Wednesday, July 18, 2012

The Birth of Venus (Book Review)

   My most recent literary adventure was orchestrated by a lovely woman named Sarah Dunant, author of The Birth of Venus. It is a 400 page piece of historical fiction, illustrating and exploring the life of an Italian woman during the late fifteenth century. I loved it. It reads like a guilty pleasure but feeds your mind enough to make you feel pretty good about it. Like a bacon sundae.

Birth of Venus by Sarah Dunant, 2004
   In all seriousness, reading good historical fiction is a fabulous way to both tempt and satisfy an appetite for real history, all the while thoroughly indulging in everything avid readers love. This novel weaves together with dazzling emotion and detail the lives of Renaissance artists, authority figures of the Catholic church, Italian politicians, and nameless but fascinating private citizens. 

   I wonder if history teachers ever use fiction to reinforce their lessons? I think it would be a great idea. Seeing the world's most notable events unfold from the street view, so to speak, rather than from the usual global perspective, really raises better questions and prompts more compassion and understanding than just memorizing lists of names, dates, and capital cities. 

   Okay, teaching style rant over. Back to highly recommending this gorgeous piece of writing.

   If you are interested in art history, this book will surround you with mouthwatering images, understanding, and fascination about who painted, how they painted, why they moved around the world, what impacted their style, and how their careers evolved. Without hitting you over the head with the obvious, Dunant hints at and whispers secrets about artists some people only know as teenage mutant ninja turtles. It is wonderful. I have walked away slightly pleased with what I could discern from her sneaky suggestions but also desperately hungry to know more.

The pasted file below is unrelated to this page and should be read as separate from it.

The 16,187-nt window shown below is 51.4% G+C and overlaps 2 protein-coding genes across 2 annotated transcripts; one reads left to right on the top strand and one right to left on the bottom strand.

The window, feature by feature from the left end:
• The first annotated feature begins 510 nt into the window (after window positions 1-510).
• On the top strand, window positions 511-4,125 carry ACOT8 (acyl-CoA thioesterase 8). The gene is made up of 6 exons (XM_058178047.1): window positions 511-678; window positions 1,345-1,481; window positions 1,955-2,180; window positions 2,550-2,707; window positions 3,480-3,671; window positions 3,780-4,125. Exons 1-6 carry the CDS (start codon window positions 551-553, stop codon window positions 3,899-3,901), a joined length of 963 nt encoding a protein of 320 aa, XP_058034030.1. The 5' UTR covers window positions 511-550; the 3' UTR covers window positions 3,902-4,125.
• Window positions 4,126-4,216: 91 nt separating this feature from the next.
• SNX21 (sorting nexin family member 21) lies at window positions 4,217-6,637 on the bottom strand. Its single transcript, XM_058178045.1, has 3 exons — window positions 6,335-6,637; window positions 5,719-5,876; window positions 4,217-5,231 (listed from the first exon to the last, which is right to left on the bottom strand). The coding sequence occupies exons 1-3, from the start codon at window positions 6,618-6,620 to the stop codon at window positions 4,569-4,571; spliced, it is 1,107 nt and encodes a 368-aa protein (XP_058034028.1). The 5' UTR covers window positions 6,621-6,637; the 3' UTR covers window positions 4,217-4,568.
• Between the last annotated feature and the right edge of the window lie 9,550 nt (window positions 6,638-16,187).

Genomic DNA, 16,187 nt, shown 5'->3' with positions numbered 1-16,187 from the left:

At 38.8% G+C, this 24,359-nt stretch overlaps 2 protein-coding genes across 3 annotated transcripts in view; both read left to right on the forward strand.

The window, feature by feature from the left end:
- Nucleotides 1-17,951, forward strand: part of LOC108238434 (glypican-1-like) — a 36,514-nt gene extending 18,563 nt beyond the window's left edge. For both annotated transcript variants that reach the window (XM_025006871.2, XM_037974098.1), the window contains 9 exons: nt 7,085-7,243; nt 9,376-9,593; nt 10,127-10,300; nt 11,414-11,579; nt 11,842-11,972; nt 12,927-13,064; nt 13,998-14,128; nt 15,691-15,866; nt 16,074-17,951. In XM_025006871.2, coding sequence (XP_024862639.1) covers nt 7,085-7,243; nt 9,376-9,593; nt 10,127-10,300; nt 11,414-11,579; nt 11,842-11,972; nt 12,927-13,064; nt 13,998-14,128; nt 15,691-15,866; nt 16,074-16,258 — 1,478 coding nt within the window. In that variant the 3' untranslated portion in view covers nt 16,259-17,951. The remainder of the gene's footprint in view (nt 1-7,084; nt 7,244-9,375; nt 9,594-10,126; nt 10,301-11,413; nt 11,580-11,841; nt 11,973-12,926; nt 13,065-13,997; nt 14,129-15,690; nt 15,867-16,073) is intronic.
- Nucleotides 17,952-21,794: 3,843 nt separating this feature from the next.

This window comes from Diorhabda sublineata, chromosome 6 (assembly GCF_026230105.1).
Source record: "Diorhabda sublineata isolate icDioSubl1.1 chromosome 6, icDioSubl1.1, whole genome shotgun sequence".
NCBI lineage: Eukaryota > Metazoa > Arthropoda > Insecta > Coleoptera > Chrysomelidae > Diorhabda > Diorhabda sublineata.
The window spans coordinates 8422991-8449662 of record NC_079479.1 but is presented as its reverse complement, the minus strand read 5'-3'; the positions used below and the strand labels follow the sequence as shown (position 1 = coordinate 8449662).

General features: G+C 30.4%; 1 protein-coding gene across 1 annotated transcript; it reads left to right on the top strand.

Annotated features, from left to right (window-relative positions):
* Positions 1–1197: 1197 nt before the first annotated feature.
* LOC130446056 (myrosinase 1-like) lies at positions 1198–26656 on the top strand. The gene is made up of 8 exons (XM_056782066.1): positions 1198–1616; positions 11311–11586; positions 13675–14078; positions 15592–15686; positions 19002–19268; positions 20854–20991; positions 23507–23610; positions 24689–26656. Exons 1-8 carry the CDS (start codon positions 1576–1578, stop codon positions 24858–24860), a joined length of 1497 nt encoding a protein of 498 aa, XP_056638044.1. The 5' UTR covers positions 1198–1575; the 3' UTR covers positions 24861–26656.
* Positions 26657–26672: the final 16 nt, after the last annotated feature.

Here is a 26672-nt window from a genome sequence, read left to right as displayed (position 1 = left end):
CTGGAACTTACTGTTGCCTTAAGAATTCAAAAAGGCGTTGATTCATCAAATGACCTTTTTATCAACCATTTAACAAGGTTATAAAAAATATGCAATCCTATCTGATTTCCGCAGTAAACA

If you are a sucker for reading about social struggle and the motivations of different classes of people at key moments in history, this book will tease you plenty. Dunant deals a lot with the impact of religion and politics on the Italian social fabric, and I think the issues raised in these 400 pages could keep a good intellectual discussion fueled for months. Book club, beware...

   Perhaps it comes as no surprise to you that a complex tale of a woman's life during this highly textured time in history would include sex. Well, it does. Plenty of it, though not in the Christian Grey kind of way. Dunant unfolds this aspect of life elegantly but directly. So that is just my little caveat for you, lest you should arrive at that first juicy page while reading aloud to either your history class or your mother in law.

   One more thing I would like to mention is how the author has generously seasoned her story with lines that are perfectly quote worthy. Her characters speak sometimes in a vernacular of adage, so if you borrow my copy you will find lots of highlighting and dog-earring.

"My limitations made me despair. 
As long as I was both 
my own master and apprentice
I would be forever caught 
in the web of inexperience."

   You guys, what a beautiful story. Truly. What a great way to be reminded of the importance of the Italian Renaissance, the seriousness of religious corruption, the power of the female force, and the tendency for history to repeat itself. I am so thankful to authors like Sarah Dunant who take the time to study our mutual past then express it in new and sparkling ways. 

Consider Your Own History 
and the Complex Story it Would Tell


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